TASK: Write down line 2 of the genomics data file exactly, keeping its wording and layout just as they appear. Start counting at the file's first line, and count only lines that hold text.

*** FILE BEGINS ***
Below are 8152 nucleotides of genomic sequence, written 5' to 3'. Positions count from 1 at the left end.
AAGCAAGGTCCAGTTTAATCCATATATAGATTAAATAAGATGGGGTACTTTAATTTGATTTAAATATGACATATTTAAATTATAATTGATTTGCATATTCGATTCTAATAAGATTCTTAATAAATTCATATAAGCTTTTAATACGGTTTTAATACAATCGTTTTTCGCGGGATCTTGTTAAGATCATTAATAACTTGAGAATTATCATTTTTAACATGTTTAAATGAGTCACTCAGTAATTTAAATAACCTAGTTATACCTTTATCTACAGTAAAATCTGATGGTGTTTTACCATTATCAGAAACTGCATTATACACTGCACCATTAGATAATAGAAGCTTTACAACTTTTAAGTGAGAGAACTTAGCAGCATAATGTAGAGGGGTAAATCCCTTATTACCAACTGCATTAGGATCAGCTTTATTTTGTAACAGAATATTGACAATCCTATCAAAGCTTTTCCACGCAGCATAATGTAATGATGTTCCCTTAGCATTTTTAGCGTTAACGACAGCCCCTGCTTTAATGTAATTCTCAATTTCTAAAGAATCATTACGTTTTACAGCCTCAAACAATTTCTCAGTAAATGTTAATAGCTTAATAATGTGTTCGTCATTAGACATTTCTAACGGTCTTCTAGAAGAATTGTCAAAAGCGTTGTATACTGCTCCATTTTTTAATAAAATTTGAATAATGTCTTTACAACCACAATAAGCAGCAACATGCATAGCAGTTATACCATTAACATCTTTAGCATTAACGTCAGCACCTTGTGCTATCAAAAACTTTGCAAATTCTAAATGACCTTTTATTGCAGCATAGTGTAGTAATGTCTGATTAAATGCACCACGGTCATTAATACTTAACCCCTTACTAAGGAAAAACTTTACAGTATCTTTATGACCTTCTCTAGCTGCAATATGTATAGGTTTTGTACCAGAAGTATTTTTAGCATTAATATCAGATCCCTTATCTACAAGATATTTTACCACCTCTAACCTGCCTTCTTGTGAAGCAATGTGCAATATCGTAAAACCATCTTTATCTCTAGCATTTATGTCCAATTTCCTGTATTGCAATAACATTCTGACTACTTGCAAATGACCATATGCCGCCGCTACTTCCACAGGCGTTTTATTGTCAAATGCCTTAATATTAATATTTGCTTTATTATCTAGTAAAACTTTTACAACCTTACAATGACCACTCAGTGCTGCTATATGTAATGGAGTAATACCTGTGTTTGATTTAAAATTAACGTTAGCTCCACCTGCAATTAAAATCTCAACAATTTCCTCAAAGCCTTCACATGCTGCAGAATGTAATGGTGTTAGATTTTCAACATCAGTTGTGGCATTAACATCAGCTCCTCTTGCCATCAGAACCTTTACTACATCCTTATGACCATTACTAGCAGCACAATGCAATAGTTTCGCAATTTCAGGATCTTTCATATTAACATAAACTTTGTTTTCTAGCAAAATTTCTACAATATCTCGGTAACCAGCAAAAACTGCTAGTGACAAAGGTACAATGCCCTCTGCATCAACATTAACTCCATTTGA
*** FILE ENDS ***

AAGCAAGGTCCAGTTTAATCCATATATAGATTAAATAAGATGGGGTACTTTAATTTGATTTAAATATGACATATTTAAATTATAATTGATTTGCATATTCGATTCTAATAAGATTCTTAATAAATTCATATAAGCTTTTAATACGGTTTTAATACAATCGTTTTTCGCGGGATCTTGTTAAGATCATTAATAACTTGAGAATTATCATTTTTAACATGTTTAAATGAGTCACTCAGTAATTTAAATAACCTAGTTATACCTTTATCTACAGTAAAATCTGATGGTGTTTTACCATTATCAGAAACTGCATTATACACTGCACCATTAGATAATAGAAGCTTTACAACTTTTAAGTGAGAGAACTTAGCAGCATAATGTAGAGGGGTAAATCCCTTATTACCAACTGCATTAGGATCAGCTTTATTTTGTAACAGAATATTGACAATCCTATCAAAGCTTTTCCACGCAGCATAATGTAATGATGTTCCCTTAGCATTTTTAGCGTTAACGACAGCCCCTGCTTTAATGTAATTCTCAATTTCTAAAGAATCATTACGTTTTACAGCCTCAAACAATTTCTCAGTAAATGTTAATAGCTTAATAATGTGTTCGTCATTAGACATTTCTAACGGTCTTCTAGAAGAATTGTCAAAAGCGTTGTATACTGCTCCATTTTTTAATAAAATTTGAATAATGTCTTTACAACCACAATAAGCAGCAACATGCATAGCAGTTATACCATTAACATCTTTAGCATTAACGTCAGCACCTTGTGCTATCAAAAACTTTGCAAATTCTAAATGACCTTTTATTGCAGCATAGTGTAGTAATGTCTGATTAAATGCACCACGGTCATTAATACTTAACCCCTTACTAAGGAAAAACTTTACAGTATCTTTATGACCTTCTCTAGCTGCAATATGTATAGGTTTTGTACCAGAAGTATTTTTAGCATTAATATCAGATCCCTTATCTACAAGATATTTTACCACCTCTAACCTGCCTTCTTGTGAAGCAATGTGCAATATCGTAAAACCATCTTTATCTCTAGCATTTATGTCCAATTTCCTGTATTGCAATAACATTCTGACTACTTGCAAATGACCATATGCCGCCGCTACTTCCACAGGCGTTTTATTGTCAAATGCCTTAATATTAATATTTGCTTTATTATCTAGTAAAACTTTTACAACCTTACAATGACCACTCAGTGCTGCTATATGTAATGGAGTAATACCTGTGTTTGATTTAAAATTAACGTTAGCTCCACCTGCAATTAAAATCTCAACAATTTCCTCAAAGCCTTCACATGCTGCAGAATGTAATGGTGTTAGATTTTCAACATCAGTTGTGGCATTAACATCAGCTCCTCTTGCCATCAGAACCTTTACTACATCCTTATGACCATTACTAGCAGCACAATGCAATAGTTTCGCAATTTCAGGATCTTTCATATTAACATAAACTTTGTTTTCTAGCAAAATTTCTACAATATCTCGGTAACCAGCAAAAACTGCTAGTGACAAAGGTACAATGCCCTCTGCATCAACATTAACTCCATTTGA